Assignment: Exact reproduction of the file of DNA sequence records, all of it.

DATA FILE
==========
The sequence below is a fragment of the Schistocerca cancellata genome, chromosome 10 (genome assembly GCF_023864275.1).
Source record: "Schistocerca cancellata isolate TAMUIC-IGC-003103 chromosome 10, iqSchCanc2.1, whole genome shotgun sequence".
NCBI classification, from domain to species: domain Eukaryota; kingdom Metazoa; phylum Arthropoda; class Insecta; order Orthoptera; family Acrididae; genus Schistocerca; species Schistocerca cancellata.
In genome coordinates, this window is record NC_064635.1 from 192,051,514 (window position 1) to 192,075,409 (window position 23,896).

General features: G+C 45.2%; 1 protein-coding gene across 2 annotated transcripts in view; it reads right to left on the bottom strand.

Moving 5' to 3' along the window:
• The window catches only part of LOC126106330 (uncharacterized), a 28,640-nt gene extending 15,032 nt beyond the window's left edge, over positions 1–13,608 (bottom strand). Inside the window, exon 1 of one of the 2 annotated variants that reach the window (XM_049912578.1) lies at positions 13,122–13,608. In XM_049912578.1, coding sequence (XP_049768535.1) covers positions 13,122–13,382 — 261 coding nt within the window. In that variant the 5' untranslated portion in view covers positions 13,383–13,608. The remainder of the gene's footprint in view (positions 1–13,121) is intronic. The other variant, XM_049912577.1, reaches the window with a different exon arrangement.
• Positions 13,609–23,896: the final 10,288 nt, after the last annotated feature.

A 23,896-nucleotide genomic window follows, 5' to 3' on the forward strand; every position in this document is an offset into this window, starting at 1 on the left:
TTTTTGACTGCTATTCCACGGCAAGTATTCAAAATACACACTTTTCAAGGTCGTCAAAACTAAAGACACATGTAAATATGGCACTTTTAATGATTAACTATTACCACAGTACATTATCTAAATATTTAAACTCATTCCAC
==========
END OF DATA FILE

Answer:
The sequence below is a fragment of the Schistocerca cancellata genome, chromosome 10 (genome assembly GCF_023864275.1).
Source record: "Schistocerca cancellata isolate TAMUIC-IGC-003103 chromosome 10, iqSchCanc2.1, whole genome shotgun sequence".
NCBI classification, from domain to species: domain Eukaryota; kingdom Metazoa; phylum Arthropoda; class Insecta; order Orthoptera; family Acrididae; genus Schistocerca; species Schistocerca cancellata.
In genome coordinates, this window is record NC_064635.1 from 192,051,514 (window position 1) to 192,075,409 (window position 23,896).

General features: G+C 45.2%; 1 protein-coding gene across 2 annotated transcripts in view; it reads right to left on the bottom strand.

Moving 5' to 3' along the window:
• The window catches only part of LOC126106330 (uncharacterized), a 28,640-nt gene extending 15,032 nt beyond the window's left edge, over positions 1–13,608 (bottom strand). Inside the window, exon 1 of one of the 2 annotated variants that reach the window (XM_049912578.1) lies at positions 13,122–13,608. In XM_049912578.1, coding sequence (XP_049768535.1) covers positions 13,122–13,382 — 261 coding nt within the window. In that variant the 5' untranslated portion in view covers positions 13,383–13,608. The remainder of the gene's footprint in view (positions 1–13,121) is intronic. The other variant, XM_049912577.1, reaches the window with a different exon arrangement.
• Positions 13,609–23,896: the final 10,288 nt, after the last annotated feature.

A 23,896-nucleotide genomic window follows, 5' to 3' on the forward strand; every position in this document is an offset into this window, starting at 1 on the left:
TTTTTGACTGCTATTCCACGGCAAGTATTCAAAATACACACTTTTCAAGGTCGTCAAAACTAAAGACACATGTAAATATGGCACTTTTAATGATTAACTATTACCACAGTACATTATCTAAATATTTAAACTCATTCCAC